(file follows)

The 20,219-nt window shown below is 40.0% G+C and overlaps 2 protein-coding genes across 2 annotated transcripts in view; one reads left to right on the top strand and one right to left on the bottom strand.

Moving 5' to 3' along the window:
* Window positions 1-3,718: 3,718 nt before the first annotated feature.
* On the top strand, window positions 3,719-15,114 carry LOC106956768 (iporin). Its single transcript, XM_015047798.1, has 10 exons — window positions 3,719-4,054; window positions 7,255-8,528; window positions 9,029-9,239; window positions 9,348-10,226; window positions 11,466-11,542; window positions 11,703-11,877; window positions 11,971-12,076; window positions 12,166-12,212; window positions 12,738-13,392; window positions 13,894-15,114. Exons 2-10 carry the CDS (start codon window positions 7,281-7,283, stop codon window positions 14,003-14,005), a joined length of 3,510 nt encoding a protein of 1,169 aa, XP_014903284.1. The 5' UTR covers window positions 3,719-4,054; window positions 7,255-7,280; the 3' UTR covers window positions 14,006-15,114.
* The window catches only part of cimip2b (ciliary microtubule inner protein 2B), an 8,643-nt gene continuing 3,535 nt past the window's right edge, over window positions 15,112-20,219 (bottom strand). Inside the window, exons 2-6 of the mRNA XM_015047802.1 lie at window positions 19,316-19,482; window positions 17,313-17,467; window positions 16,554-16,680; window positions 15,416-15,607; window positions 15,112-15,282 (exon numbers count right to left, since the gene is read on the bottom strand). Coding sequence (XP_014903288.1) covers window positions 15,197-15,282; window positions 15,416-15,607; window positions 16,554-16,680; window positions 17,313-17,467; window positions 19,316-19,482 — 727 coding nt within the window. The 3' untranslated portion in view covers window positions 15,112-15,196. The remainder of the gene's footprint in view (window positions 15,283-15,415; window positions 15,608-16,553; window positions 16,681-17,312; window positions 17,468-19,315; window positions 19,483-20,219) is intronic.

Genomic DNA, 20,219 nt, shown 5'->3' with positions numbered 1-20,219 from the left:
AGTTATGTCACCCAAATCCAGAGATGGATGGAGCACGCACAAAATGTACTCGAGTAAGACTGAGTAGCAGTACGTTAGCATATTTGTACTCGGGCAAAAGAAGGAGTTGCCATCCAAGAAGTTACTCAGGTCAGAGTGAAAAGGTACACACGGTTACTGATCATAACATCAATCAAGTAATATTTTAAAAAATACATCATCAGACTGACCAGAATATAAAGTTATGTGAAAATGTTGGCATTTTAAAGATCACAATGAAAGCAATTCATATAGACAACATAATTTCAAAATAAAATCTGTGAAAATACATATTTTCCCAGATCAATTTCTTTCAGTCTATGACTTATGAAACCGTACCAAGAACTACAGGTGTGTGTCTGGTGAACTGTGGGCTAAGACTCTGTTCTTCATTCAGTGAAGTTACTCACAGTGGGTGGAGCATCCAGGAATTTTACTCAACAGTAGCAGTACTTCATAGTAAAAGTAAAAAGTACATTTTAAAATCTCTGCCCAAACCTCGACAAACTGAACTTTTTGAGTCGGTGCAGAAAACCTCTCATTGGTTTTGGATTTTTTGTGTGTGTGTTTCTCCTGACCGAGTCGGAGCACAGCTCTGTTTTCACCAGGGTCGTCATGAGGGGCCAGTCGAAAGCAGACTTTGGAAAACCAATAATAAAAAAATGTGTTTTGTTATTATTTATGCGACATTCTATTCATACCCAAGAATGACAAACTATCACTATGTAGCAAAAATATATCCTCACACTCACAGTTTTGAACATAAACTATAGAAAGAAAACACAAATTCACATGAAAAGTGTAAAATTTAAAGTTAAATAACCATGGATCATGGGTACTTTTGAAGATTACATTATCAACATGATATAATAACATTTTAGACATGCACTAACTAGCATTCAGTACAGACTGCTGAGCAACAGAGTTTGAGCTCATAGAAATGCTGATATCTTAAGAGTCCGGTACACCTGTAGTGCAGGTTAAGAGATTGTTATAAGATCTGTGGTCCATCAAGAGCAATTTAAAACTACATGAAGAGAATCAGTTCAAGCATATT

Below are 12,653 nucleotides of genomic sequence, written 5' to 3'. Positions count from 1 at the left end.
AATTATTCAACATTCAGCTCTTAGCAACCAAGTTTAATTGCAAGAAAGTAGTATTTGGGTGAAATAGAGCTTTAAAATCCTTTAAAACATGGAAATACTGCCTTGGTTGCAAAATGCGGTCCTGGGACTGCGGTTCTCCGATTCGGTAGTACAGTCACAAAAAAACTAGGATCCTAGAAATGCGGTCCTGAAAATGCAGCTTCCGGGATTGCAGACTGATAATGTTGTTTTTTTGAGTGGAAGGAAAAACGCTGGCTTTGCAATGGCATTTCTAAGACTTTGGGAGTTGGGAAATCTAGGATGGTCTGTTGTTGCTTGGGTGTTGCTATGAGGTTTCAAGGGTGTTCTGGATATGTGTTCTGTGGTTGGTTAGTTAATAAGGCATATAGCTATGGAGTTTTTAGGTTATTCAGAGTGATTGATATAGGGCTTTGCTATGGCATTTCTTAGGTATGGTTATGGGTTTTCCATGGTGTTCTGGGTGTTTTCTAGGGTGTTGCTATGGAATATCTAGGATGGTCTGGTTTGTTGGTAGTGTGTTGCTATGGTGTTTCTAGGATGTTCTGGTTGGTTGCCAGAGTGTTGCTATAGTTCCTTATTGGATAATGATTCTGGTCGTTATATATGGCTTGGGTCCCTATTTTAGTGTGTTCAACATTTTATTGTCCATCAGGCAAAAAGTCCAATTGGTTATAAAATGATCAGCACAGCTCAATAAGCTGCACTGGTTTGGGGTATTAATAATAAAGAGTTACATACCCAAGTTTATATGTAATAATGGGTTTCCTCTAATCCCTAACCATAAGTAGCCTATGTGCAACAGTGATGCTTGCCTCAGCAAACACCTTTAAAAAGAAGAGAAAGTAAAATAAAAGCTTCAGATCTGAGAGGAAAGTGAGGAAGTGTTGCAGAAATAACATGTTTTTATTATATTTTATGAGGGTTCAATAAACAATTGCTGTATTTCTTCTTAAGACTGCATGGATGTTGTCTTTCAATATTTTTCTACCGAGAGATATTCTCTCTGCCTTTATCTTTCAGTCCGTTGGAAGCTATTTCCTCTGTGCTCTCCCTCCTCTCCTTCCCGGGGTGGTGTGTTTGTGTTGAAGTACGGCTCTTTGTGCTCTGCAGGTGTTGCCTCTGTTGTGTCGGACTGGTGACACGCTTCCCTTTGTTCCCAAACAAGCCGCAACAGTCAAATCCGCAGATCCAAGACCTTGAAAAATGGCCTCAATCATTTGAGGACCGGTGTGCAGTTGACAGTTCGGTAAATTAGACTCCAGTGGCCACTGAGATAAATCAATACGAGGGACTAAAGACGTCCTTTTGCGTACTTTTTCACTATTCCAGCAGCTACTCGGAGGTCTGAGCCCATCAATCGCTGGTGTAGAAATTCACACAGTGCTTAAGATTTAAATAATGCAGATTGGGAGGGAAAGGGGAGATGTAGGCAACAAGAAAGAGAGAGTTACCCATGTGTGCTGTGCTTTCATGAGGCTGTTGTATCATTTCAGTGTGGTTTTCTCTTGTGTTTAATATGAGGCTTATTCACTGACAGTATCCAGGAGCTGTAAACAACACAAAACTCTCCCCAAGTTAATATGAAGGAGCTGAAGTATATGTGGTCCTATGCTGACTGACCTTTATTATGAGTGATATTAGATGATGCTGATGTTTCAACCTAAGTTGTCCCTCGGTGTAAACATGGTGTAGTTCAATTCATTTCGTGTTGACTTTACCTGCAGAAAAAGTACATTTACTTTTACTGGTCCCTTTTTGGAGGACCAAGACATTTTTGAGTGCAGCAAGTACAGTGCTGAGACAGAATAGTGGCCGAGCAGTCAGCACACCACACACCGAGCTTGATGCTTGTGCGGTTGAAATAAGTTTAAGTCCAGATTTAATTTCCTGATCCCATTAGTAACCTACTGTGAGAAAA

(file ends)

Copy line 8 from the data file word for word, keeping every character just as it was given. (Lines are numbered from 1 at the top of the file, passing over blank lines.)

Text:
Below are 12,653 nucleotides of genomic sequence, written 5' to 3'. Positions count from 1 at the left end.